To be asked to write something for the Christmas Eve service of Nine Lessons and Carols in King's College Chapel is the penultimate Anglican accolade before a Royal Wedding or Funeral anthem or a Coronation Te Deum.
When this pleasurable invitation arrived back in the summer I faced the problem usual with any vocal genre — to find the right text. Once this is settled, music should follow sure as day follows night. But with the Christmas Story the field is at once delimited and thoroughly gleaned — nothing new is possible: everything is familiar; angelic Annunciation, no room at the inn, Virgin Birth. shepherds in the fields abiding, angelic chorus guiding them to the stable. the Infant who bears Infinity, Eternity, Redemption within his tender body, cradled between ox and ass, the Wise Men led by the star bearing their symbolic and prophetic gifts — before the story broadens out with Herod's paranoid massacre, then disappears from the frame in the flight to Egypt. Lost in picturesque fairy-tale, inex tricably enmeshed with pagan strains winter solstice, holly and ivy, fertility rites — more archaic still; tinselled over with jingle-bells (Santa Claus and Rudolph his red-nosed reindeer); heaving over into an abyss of spending, giving, receiving, eating, drinking, to be summed up at last in a Spectator cartoon some years ago showing two jaded consumers passing by a church announcing its Christmas services — 'Why do they have to drag religion into it?'
(A further element difficult either to incorporate or ignore, that every hallowed geographical reference, like '0 Little Town of Bethlehem, 'is bitterly ironised and dirtied by the continuous news from the land where 'peace on earth, goodwill to all mankind' was first proclaimed.) If it's all been said and sung a thousand times before the only thing to do is to do it for the thousand-and-first! My trawl through the means for this was absorbing and beautiful. The texts are most copious in the 13th-15th centuries: lyric after lyric of delicate freshness, their language — often macaronic, French and Englysshe mingled. plus Latin refrains — pellucid like dewdrops yet containing within this crystalline limpidity an implicit world of theological content, and invariably laid out in a seductively tight formal structure for music. But, alas, the best lilies, roses, sprigs of may, have all long been plucked! — mainly by Benjamin Britten in Ceremony of Carols, written while crossing the Atlantic from the USA to his native country and culture in 1942. One simply can't 'sing of a maiden, iwis' after such final perfection.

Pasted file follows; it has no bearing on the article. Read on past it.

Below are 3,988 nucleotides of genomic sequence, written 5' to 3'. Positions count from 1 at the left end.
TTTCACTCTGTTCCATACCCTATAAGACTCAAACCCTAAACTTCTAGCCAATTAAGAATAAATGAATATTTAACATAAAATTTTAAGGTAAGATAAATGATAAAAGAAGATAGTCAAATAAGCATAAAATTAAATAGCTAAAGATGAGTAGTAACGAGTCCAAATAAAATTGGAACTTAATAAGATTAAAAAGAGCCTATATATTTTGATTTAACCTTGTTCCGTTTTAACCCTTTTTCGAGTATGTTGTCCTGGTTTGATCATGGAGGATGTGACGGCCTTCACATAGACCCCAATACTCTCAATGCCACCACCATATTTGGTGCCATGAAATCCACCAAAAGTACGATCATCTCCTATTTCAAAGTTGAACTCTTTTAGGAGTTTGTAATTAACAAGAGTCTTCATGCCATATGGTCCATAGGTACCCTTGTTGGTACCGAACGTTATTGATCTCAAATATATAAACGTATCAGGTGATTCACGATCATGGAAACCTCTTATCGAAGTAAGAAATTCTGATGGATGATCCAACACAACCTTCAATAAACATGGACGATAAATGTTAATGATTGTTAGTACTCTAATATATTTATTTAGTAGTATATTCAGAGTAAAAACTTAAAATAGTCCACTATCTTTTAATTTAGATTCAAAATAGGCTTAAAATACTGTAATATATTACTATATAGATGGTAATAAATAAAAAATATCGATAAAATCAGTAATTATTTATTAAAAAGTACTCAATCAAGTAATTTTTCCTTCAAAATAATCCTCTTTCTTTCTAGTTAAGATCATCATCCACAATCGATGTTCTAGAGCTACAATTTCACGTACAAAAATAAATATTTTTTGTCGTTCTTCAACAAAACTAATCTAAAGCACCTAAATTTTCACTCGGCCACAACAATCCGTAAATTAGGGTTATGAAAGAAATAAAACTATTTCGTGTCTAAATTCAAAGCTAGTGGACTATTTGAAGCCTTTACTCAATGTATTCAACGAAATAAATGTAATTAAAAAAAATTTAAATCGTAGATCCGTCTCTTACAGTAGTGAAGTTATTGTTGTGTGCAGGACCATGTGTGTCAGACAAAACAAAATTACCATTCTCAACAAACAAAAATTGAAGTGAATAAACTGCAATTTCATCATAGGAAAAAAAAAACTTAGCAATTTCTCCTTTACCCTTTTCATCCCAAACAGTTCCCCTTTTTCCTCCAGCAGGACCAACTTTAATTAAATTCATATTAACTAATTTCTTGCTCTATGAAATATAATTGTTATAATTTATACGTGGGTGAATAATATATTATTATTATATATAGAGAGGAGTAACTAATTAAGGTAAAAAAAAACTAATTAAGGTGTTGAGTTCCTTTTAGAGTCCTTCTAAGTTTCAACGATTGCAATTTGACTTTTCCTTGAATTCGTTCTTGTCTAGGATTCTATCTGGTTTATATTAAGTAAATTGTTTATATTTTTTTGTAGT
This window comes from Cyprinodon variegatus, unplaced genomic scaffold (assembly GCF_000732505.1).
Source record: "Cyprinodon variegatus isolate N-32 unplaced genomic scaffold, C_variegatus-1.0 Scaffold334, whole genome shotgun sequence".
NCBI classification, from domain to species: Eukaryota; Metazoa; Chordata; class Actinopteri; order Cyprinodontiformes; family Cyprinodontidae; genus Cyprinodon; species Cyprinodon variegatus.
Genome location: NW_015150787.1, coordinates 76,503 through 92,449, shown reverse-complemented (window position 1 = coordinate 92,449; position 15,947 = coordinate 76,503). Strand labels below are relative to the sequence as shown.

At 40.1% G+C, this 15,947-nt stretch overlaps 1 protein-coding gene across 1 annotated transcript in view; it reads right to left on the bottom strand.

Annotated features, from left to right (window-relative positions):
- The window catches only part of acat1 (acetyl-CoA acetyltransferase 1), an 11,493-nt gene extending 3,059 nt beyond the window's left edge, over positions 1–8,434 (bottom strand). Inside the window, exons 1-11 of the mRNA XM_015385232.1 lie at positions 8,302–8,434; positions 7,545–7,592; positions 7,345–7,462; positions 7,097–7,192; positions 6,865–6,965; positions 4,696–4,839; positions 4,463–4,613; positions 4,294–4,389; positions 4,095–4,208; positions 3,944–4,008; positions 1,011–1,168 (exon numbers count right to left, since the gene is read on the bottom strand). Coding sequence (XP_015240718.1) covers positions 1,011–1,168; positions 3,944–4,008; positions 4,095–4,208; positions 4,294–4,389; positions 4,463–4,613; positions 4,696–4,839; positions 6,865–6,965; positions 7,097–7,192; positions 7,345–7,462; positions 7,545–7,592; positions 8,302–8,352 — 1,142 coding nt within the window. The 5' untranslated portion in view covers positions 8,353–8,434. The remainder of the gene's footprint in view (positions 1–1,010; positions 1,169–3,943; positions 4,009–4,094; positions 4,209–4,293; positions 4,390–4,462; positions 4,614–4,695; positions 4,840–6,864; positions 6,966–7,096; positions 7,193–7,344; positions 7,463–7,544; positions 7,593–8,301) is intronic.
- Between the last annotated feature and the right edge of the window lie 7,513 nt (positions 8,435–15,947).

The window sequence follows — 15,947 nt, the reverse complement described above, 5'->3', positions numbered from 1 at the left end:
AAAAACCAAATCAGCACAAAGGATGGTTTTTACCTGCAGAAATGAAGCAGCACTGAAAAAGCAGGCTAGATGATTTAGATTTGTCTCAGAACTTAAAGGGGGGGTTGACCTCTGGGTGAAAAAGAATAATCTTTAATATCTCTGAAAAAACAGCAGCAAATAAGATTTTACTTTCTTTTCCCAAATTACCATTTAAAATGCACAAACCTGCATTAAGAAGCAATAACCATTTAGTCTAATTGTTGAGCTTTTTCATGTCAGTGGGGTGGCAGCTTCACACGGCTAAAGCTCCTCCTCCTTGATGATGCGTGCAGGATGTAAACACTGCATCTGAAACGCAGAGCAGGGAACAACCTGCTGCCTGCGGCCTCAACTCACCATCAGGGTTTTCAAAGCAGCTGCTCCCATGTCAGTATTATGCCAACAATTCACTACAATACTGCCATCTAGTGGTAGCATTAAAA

Tudor times are also rich in Christmas texts. also heavily quarried by later corn
posers. Here I must declare an aversion to the merry gentlemen/wassailing side: 'Why do they have to drag good and drink into it?'! The 17th century yields many fine poems, tending towards complexity, even overwroughtness, that makes them unsuited to carol-singing. Herrick preserves something of the earlier simplicity; and many actual hymns — by e.g. George Wither and Jeremy Taylor — are by definition designed for setting and still invite it. Hymnody continues to flourish in the age of Prose (as Matthew Arnold dubbed the style of Dryden and Pope); indeed some of the best-loved Christmas hymns (e.g. 'Hark, The Herald Angels Sing') hail from the 18th century, particularly its non-conformist wing — Whitfield, the Wesleys, Newton, Cowper. Not to forget the enchanting, little-known Christmas poems in Christopher Smart's comprehensive collection.
The Romantics draw a blank here; and I found Keble's once-celebrated Christian Year a bit biscuity. With later Victorians come plentiful favourite hymns — Mrs Alexander's 'Once In Royal David's City' can stand for them all: and the carol returns as a genre, even as a form; chastely simple without faux-naivete in Christina Rosetti, tending in William Morris and George Macdonald towards the artful, towards meretriciousness in Swinburne (but rather gorgeous), towards arch and arty in Lionel Johnson and other triolet-&villanelle makers of the Rhymers' Club.
And so to the 20th-century Catholic apologists Chesterton and Belloc, Anglican apologists like C.S. Lewis and Dorothy Sayers — and moderns right through from Eliot to Hughes (again, as in the 17th century, for the most part too complex for music, at least for this kind of musical purpose).
An embarrass without an entree. How to get round? My eventual solution was to block out the 1,000-times-told tale: the Annunciation as prologue, then for main setting the stable, with human parents, the divine Infant, the beasts, a place gradually filled by the complete cast — angels in the sky, shepherds kneeling in adoration, kings arriving with tribute. Eventually the congregation is drawn in, too. All present are witness to and participant in an event that transgresses time and space, focusing narrowly down upon the newborn baby who encompasses them — he utters in a thin baby-voice his prophetic reproaches, then the focus opens out again to contain the whole picture.
This done it was easy to find the right words from the copious prior reading — a couplet here and there, a Biblical resonance, a few stanzas making a little selfcontained section now and then, sometimes a complete short poem, a couple of familiar hymns, the whole thing bound together with neutral link-lines of my own. Naturally the result lasts longer than the three to four minutes required by the King's service! On Christmas Eve they take the story to its first pause, the Adoration of the shepherds. 11 resto non dico — we all know what comes next.